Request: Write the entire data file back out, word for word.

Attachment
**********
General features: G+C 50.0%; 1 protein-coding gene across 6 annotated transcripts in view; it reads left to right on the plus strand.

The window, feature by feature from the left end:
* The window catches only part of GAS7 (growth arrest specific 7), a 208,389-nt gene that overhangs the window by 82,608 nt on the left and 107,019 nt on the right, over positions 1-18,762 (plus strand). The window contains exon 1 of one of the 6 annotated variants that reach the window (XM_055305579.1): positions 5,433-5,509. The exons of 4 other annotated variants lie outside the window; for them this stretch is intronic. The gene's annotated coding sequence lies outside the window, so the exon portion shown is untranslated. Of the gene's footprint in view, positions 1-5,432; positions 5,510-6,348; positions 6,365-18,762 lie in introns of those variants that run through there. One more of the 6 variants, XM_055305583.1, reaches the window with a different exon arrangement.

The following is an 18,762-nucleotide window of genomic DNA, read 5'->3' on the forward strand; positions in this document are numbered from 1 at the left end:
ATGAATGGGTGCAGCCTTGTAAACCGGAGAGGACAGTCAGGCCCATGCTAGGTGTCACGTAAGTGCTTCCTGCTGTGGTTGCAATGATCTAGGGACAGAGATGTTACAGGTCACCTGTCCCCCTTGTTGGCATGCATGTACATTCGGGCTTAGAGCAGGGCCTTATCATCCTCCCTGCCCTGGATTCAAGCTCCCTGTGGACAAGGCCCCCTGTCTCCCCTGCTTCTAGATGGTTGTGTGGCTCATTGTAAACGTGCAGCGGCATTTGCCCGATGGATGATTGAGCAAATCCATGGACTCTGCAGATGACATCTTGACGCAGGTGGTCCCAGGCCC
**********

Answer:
General features: G+C 50.0%; 1 protein-coding gene across 6 annotated transcripts in view; it reads left to right on the plus strand.

The window, feature by feature from the left end:
* The window catches only part of GAS7 (growth arrest specific 7), a 208,389-nt gene that overhangs the window by 82,608 nt on the left and 107,019 nt on the right, over positions 1-18,762 (plus strand). The window contains exon 1 of one of the 6 annotated variants that reach the window (XM_055305579.1): positions 5,433-5,509. The exons of 4 other annotated variants lie outside the window; for them this stretch is intronic. The gene's annotated coding sequence lies outside the window, so the exon portion shown is untranslated. Of the gene's footprint in view, positions 1-5,432; positions 5,510-6,348; positions 6,365-18,762 lie in introns of those variants that run through there. One more of the 6 variants, XM_055305583.1, reaches the window with a different exon arrangement.

The following is an 18,762-nucleotide window of genomic DNA, read 5'->3' on the forward strand; positions in this document are numbered from 1 at the left end:
ATGAATGGGTGCAGCCTTGTAAACCGGAGAGGACAGTCAGGCCCATGCTAGGTGTCACGTAAGTGCTTCCTGCTGTGGTTGCAATGATCTAGGGACAGAGATGTTACAGGTCACCTGTCCCCCTTGTTGGCATGCATGTACATTCGGGCTTAGAGCAGGGCCTTATCATCCTCCCTGCCCTGGATTCAAGCTCCCTGTGGACAAGGCCCCCTGTCTCCCCTGCTTCTAGATGGTTGTGTGGCTCATTGTAAACGTGCAGCGGCATTTGCCCGATGGATGATTGAGCAAATCCATGGACTCTGCAGATGACATCTTGACGCAGGTGGTCCCAGGCCC